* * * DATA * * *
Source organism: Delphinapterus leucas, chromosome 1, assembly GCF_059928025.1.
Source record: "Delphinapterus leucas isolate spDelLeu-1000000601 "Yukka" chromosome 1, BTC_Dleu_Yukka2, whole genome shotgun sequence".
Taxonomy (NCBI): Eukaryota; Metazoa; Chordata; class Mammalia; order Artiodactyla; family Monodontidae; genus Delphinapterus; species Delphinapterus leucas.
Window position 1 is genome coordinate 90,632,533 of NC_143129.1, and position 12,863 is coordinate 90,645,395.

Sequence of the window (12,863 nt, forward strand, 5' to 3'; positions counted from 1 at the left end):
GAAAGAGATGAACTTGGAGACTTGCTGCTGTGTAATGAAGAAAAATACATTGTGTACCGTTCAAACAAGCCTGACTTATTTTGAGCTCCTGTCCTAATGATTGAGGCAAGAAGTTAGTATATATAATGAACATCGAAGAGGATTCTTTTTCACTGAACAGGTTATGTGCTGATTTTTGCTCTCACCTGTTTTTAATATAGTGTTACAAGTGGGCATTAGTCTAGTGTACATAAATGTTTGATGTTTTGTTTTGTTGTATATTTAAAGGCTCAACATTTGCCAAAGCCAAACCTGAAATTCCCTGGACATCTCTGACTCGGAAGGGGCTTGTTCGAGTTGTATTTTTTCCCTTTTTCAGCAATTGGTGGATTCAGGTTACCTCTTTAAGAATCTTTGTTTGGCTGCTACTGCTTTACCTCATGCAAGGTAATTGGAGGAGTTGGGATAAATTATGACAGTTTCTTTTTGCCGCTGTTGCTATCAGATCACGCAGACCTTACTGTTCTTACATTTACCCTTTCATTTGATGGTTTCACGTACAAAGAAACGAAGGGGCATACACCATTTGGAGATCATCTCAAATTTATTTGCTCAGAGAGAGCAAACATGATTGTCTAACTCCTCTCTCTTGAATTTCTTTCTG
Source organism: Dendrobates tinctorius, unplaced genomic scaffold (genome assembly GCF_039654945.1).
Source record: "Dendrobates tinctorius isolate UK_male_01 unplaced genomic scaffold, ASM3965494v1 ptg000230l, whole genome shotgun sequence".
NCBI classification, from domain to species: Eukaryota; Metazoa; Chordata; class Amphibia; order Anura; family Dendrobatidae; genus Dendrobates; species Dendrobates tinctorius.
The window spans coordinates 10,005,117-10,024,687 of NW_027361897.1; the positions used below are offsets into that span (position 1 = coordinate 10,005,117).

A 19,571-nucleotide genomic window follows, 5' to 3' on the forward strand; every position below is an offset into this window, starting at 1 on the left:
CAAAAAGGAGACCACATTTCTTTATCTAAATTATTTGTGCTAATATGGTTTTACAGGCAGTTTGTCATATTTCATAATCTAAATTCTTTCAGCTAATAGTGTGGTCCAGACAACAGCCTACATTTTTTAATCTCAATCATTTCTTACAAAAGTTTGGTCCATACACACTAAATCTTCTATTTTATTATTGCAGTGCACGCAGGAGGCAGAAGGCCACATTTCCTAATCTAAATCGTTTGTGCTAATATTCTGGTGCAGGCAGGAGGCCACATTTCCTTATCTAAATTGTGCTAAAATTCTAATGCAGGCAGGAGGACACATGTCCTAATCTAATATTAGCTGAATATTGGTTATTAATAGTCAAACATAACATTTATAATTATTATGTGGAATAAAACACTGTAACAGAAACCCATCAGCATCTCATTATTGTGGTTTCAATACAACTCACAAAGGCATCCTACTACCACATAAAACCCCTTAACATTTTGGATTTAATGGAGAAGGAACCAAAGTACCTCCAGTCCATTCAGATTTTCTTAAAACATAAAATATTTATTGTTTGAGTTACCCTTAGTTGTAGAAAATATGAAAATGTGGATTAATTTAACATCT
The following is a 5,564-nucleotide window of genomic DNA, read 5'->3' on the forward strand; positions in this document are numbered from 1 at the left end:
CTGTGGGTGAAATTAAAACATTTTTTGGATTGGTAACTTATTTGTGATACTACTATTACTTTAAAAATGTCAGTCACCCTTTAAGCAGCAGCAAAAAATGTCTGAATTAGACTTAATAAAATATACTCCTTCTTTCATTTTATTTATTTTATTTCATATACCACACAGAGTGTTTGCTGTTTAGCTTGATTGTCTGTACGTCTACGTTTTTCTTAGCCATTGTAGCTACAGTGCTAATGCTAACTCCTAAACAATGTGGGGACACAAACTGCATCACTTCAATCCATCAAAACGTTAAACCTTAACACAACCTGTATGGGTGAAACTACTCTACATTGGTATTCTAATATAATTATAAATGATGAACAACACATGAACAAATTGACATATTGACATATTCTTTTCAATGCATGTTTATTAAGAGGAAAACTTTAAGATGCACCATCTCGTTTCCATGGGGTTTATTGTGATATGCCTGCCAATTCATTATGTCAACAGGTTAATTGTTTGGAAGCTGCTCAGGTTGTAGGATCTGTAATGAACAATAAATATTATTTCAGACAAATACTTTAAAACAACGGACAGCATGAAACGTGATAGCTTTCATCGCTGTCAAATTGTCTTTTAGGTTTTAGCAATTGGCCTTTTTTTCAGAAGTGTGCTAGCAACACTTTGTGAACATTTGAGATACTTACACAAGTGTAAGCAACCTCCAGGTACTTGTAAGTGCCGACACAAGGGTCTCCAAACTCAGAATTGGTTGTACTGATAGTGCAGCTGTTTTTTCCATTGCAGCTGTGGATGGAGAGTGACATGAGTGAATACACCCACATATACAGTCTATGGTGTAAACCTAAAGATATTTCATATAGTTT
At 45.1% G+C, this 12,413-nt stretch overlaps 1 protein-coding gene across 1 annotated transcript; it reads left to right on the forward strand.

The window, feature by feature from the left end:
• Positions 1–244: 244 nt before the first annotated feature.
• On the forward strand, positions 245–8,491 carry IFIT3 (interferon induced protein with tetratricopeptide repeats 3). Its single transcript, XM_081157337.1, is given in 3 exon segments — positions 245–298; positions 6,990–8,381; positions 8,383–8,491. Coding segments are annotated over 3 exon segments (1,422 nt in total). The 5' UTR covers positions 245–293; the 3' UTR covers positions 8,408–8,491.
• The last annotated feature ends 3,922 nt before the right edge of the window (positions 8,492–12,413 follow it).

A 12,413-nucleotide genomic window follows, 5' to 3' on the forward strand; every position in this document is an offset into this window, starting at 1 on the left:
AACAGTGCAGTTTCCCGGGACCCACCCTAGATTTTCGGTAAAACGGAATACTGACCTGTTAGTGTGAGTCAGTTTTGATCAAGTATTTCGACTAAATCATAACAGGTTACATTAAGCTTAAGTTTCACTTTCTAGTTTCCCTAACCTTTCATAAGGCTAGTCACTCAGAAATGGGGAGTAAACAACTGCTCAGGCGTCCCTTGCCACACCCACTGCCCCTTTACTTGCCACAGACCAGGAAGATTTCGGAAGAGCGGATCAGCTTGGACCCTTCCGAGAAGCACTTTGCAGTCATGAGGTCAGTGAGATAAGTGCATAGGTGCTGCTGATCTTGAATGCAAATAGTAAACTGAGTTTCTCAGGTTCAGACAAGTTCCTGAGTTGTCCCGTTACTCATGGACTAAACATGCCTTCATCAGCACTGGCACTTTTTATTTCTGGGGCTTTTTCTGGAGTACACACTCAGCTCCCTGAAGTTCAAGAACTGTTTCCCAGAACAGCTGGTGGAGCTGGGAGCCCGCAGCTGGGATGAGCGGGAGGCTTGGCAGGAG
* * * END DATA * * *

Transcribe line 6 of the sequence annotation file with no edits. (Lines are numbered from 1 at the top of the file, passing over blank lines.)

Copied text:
GAAAGAGATGAACTTGGAGACTTGCTGCTGTGTAATGAAGAAAAATACATTGTGTACCGTTCAAACAAGCCTGACTTATTTTGAGCTCCTGTCCTAATGATTGAGGCAAGAAGTTAGTATATATAATGAACATCGAAGAGGATTCTTTTTCACTGAACAGGTTATGTGCTGATTTTTGCTCTCACCTGTTTTTAATATAGTGTTACAAGTGGGCATTAGTCTAGTGTACATAAATGTTTGATGTTTTGTTTTGTTGTATATTTAAAGGCTCAACATTTGCCAAAGCCAAACCTGAAATTCCCTGGACATCTCTGACTCGGAAGGGGCTTGTTCGAGTTGTATTTTTTCCCTTTTTCAGCAATTGGTGGATTCAGGTTACCTCTTTAAGAATCTTTGTTTGGCTGCTACTGCTTTACCTCATGCAAGGTAATTGGAGGAGTTGGGATAAATTATGACAGTTTCTTTTTGCCGCTGTTGCTATCAGATCACGCAGACCTTACTGTTCTTACATTTACCCTTTCATTTGATGGTTTCACGTACAAAGAAACGAAGGGGCATACACCATTTGGAGATCATCTCAAATTTATTTGCTCAGAGAGAGCAAACATGATTGTCTAACTCCTCTCTCTTGAATTTCTTTCTG